Key lessons from letters of Warren Buffett- Part II

by Ankit Jaiswal on Fundamental Analysis
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I hope you must have enjoyed reading part I of this series

There are more than 50 letters to date which itself is a warehouse of knowledge and is a good entry point for the first time readers.

I would suggest everyone to read all the letters by carefully reading each and every single word and marking them and making notes in the process.

Following are the key lessons from 1993 letter to shareholder

1. Market rewards long-term

Stock-market has been paradise for the long-term investors and will continue to do the same.

One or two big stock idea is just enough to change your life over a longer time frame.

One of the key element is the compound interest which plays an important role in building wealth and  is considered to be the eighth wonder of the world by Albert Einstein. 

There has been a number of instances to prove the same and one such event taken from the letters of Warren Buffett is stated below-

Let me add a lesson from history: Coke went public in 1919 at $40 per share . By the end of 1920 the market, coldly reevaluating Coke’s future prospects, had battered the stock down by more than 50% to $19.50. At yearend 1993, that single share, with dividends reinvested, was worth more than $2.1 million. As Ben Graham said: In the short-run, the market is a voting machine- reflecting a voter-registration test that requires only money, not intelligence or emotional stability- but in the long run, the market is a weighing machine

Also ReadLong-term investment – You Reap What You Sow

2. Owning stocks involve the same mindset as owning a business

Equity shareholders are considered to be the part owner of the business, but before associating with the company ( i.e. investing in equity) most of the people hardly carry out any research.

Warren Buffett always says that we should invest in those companies which are easy to understand.

I believe before associating with a company, it’s very important to know that whether you will be able to continue with the business for the long term say 5-10 years if you were the owner.

Warren Buffett in his letter to shareholder said-

In our view, what makes sense in business also makes sense in stocks: An investor should ordinarily hold a small piece of an outstanding business with the same tenacity that an owner would exhibit if he owned all of the business.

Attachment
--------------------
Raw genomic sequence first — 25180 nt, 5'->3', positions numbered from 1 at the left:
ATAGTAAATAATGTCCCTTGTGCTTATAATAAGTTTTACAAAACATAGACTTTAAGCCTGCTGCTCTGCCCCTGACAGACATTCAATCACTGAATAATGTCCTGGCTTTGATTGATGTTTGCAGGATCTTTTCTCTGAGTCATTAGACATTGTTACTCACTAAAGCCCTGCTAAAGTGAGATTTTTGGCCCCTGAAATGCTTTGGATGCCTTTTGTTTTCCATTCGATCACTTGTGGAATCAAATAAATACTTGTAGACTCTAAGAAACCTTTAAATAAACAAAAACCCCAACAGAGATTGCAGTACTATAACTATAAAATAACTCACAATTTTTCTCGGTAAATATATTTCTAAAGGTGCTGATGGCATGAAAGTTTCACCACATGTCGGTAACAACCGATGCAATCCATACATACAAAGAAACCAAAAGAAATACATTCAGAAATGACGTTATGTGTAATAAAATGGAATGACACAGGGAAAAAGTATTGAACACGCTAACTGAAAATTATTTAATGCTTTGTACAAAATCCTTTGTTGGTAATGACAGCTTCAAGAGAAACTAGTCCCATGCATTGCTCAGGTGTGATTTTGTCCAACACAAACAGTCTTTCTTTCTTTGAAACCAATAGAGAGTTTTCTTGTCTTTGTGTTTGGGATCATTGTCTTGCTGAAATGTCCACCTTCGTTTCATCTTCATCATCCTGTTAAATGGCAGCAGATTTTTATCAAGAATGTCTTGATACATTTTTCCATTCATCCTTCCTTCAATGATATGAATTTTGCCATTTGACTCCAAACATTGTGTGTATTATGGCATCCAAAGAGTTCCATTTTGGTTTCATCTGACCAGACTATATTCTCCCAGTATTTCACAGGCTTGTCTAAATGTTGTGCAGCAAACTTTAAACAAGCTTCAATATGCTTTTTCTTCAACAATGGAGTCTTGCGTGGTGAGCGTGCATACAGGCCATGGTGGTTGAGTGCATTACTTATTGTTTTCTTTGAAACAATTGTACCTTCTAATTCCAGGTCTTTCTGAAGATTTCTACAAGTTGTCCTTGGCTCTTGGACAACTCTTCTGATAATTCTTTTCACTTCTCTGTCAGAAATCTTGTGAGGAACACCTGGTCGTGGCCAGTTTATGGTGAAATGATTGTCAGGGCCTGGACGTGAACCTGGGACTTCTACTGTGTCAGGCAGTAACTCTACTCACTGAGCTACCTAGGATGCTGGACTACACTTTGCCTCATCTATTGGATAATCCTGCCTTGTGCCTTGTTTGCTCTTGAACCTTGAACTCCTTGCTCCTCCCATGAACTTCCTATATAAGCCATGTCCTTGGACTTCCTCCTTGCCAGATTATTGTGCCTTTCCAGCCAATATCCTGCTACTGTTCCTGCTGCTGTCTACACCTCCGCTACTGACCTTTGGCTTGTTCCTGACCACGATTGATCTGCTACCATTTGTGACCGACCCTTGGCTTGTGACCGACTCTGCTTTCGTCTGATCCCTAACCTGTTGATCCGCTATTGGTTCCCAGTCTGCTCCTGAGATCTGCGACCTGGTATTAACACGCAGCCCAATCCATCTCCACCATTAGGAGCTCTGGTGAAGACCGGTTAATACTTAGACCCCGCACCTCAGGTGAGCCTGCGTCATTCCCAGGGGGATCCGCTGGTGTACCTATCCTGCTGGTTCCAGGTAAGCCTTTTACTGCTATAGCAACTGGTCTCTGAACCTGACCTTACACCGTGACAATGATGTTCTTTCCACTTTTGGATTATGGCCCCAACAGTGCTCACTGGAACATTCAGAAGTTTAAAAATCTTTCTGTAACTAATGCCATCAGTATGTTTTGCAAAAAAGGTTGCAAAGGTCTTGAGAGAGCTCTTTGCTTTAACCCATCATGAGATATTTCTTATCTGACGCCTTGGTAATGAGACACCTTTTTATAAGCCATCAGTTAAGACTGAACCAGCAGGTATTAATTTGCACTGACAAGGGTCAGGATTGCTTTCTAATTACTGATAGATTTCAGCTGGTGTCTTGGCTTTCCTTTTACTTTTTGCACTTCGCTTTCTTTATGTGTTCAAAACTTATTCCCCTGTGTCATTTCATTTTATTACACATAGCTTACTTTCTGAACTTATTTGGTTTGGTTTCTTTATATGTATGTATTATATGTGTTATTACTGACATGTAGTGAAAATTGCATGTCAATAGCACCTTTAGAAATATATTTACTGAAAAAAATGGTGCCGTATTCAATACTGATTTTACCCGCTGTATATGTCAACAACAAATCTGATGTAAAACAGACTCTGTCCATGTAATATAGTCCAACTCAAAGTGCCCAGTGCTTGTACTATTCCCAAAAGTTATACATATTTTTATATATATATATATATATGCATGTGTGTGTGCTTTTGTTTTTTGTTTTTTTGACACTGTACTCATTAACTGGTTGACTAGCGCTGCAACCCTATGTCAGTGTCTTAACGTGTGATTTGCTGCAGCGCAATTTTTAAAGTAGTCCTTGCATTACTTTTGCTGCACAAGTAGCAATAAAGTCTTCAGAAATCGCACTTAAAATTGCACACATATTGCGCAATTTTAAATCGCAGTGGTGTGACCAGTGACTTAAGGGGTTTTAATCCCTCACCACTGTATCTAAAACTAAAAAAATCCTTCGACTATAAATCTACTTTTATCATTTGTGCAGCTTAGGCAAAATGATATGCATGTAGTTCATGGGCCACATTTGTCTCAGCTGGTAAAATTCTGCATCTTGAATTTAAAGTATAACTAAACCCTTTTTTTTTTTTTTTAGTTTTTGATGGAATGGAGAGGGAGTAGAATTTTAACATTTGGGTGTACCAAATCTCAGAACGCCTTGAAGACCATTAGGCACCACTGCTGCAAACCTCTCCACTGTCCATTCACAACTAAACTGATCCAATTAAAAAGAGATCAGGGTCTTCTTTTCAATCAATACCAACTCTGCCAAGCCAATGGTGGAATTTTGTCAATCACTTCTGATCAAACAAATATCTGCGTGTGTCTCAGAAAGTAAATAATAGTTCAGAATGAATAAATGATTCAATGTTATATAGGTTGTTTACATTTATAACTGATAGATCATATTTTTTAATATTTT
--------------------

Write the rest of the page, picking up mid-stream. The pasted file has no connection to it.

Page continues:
3. Always invest in good quality business

During the bull market, blue chip and good quality stocks are always overpriced.

So people generally invest in cheap stocks (many of them are without any fundamental) in the hope that they will also outperform.

Investing in a good quality business trading at a higher price level is a better option as compared to investing in a poor quality business.

However, investing in a good business at any point in time would fetch you a decent return in the long run.

The 1993 letter to shareholder states- 

Yes, competition there was in 1938 and 1993 as well. But it’s worth noting that in 1938 the Coca-Cola Co. sold 207 million cases of soft drinks and in 1993 it sold about 10.7 billion cases, a 50-fold increase in physical volume from a company that in 1938 was already dominating in its very major industry. Nor was the party over in 1938 for an investor: Though the $40 invested in 1919  in one share had (with dividends reinvested) turned into $3277 by the end of 1938, a fresh $40 then invested in Coca-Cola stock would have grown to $25000 by year end 1993

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4. One good idea a year is enough to make a success

People often run behind every idea and try to grab each and every opportunity.

But I believe generating a few solid ideas and working upon it rigorously is enough to attain success.

Listening to every tom, dick and harry in the market is the perfect recipe of self-doom in the long term.

Warren Buffett in his letter said-

Charlie and I decided long ago that in an investment lifetime it’s just too hard to make hundreds of smart decisions. That judgement became ever more compelling as Berkshire’s capital mushroomed and the universe of  investments   that could significantly affect our results shrank drastically. Therefore, we adopted a strategy that required our being smart- and too smart at that – only a very few times. Indeed, we’ll now settle for one good idea a year.

5. Diversification is not always a better strategy

You must have heard people telling to diversify the portfolio in order to cut down risk.

Diversification implies increasing the number of stocks in the portfolio in order to reduce risk.

I believe diversification is a good idea for an investor who does not understand business economics but wants to invest for a long term.

On the other hand, if you are a know how investor and understand the business economics, then picking up few sensible price companies with long-term competitive advantage is a better idea and conventional diversification really makes no sense.

Warren Buffett in his letter said-

The strategy we’ve adopted precludes our following standard diversification dogma. Many pundits would therefore say the strategy must be riskier than that employed by more conventional investors. We disagree. We believe that a policy of portfolio concentration may well decrease risk if it raises, as it should, bothy the intensity with which an investor thinks about a business.

Bottomline:

We hope that this article has helped you to get a clear grasp of the important lessons from Warren Buffet’s Shareholder’s Letters.

We will write some more articles on other key lessons from Warren Buffet’s Shareholder’s Letters.

Happy Learning!!


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